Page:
nuclear weapons in case of confrontation between India and Pakistan. There
is no doubt that both countries have the nuclear know-how and the
capability of seriously hurting each other.
does not want to indulge in cursing and incriminating the leadership of
India - whether in the government or outside. To be blamed are all who
want to make war wherever they are located. At what price and at what
amount of pain and misery? Anybody - whether the perpetrators of the
September 11 attacks in New York and Washington or the carpet bombers in
Afghanistan - responsible for destroying life should be condemned. Nuclear
arms are denounced because they cause mass killings. But American arsenal
in Iraq, and now in Afghanistan, has shown that the world has developed
weapons of mass destruction, and that they are as lethal as the nuclear
devices. Even the conventional weapons have been made more deadly than
those used in the World Wars. The Air Forces have been equipped with more
sophisticated machines and armament and more deadly tactics. This
situation has reduced the entire debate on nuclear and conventional
warfare to an academic joke. War is a war, and it means destruction!
prompted one to write this piece, were the various disturbing opinions
about the possession and use of nuclear weapons. The story starts with the
question of developing a nuclear program in a country having limited
resources and with more than one-third of its population living under the
poverty line. This question should, actually, be addressed to India, which
had been developing its nuclear program for at least two decades before it
tested is product openly. Pakistan would have been foolish to sit quiet,
particularly when a large part of the Indian establishment had never
reconciled with the rationale behind the creation of Pakistan.
second opinion centers around our nuclear tests in 1998. Although the
economic and political consequences of those tests were painful, yet they
did boost the morale of the nation, while also proving to India that any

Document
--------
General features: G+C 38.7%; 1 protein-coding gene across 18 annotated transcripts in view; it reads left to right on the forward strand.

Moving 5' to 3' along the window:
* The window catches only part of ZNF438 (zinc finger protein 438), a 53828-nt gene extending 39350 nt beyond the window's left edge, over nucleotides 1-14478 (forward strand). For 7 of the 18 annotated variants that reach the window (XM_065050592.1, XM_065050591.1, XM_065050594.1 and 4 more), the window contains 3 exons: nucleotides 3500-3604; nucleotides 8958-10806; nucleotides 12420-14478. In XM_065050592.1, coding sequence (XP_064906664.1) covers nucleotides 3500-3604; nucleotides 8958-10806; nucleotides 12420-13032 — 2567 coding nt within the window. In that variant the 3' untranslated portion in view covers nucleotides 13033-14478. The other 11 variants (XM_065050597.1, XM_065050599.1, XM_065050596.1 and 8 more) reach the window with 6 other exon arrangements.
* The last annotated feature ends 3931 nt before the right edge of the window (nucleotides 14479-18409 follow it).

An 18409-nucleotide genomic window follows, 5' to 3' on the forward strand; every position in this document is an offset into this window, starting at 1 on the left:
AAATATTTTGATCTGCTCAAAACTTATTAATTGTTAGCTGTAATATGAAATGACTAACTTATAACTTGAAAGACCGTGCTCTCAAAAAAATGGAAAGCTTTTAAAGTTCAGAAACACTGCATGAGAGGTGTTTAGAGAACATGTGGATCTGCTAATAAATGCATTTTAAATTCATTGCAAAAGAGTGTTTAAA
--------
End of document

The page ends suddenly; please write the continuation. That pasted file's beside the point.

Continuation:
untoward adventure against Pakistan would prove to be costly. There is
hardly any dispute over the necessity of a nuclear deterrent against a
nuclear - and belligerent - neighbor much large in size and
the recent turn of events has proven, an all-out war between India and
Pakistan has been checked by the nuclear weapons in the armory of both
countries - besides internal and external pressure against the use of
nuclear weapons. In fact, both the countries had to, repeatedly, assure
the world that their nuclear programs were designed to develop only the
deterrents and peaceful uses, and that, whatever they have, is in safe
spite of deep awareness of the results of a nuclear war and a general
disapproval of armed conflict in both India and Pakistan, there are groups
of people who favor the use of nuclear weapons on the enemy - even if it
is located across the street. The argument is lamentable: use it because
we have it, and anyway, it was developed to be used! One cannot ignore
this line of thought - even though highly unsound, as it goes well with
the inflammatory sentiments inciting people to wage war on infidels -
whatever that means in India, and in Pakistan. One has to thank one’s
stars that the control of nuclear weaponry is nowhere near the reach of
these elements. But they can definitely affect the opinion of common
person, weakening nation’s resolve on a crucial issue like security.
the sake of argument, even if Indian armed forces and the population in
our opinion deserve a nuclear blast, one should remember some home truths.
The Muslims of India and Pakistan happen to have a common heritage in many
different forms - most of it is located in India - shrines, mausoleums,
forts, palaces gardens - besides not less than 150 million people who
profess to have the same faith as, practically, the whole of Pakistan.
Having vowed to preserve the Muslim culture and the Muslim way of life in
the subcontinent by creating Pakistan, do we have the moral justification
to turn the major part of it into ruins with our own hands? The same
argument, if extended to majority of the population of India, reveals that
it does not have much of a heritage in Pakistan - and what it can claim is
Aryan or Buddhist. If license for mass destruction is granted, India,
theoretically, should not have any qualms about vaporizing into air, any
part of Pakistan! This argument is based on history, culture, feelings and
living beings; as such it cannot be ignored. Better keep your ‘The
Bomb’ for the day that you decide to destroy yourself along with the
last word: Pakistan has made a respectable place for itself through
graceful restraint and immense patience - yet the resolve to defend itself
against any aggression. Let this not be spoilt! (The writer is an ex-Chief
of Technical Cooperation Division of the United Nations ESCAP, and a
former Secretary to the Federal Government. email@example.com)
Pakistan Links: Opinion January 11, 2002)
AS IMPORTANT A TOOL AS ANY WEAPON
INDIA'S 'LONG-DELAYED' FITTING REPLY TO
'core issue' which stalled the 'then-historic' Vajpayee-Musharraf Agra
summit in July this year finally seems to have shown its ugly face.
Since the two leaders failed to find an 'acceptable-to-both' compromise
joint declaration then, bilateral relations between the two nuclear neighbours
have grown for the worst, currently looking headed for a military
showdown and, if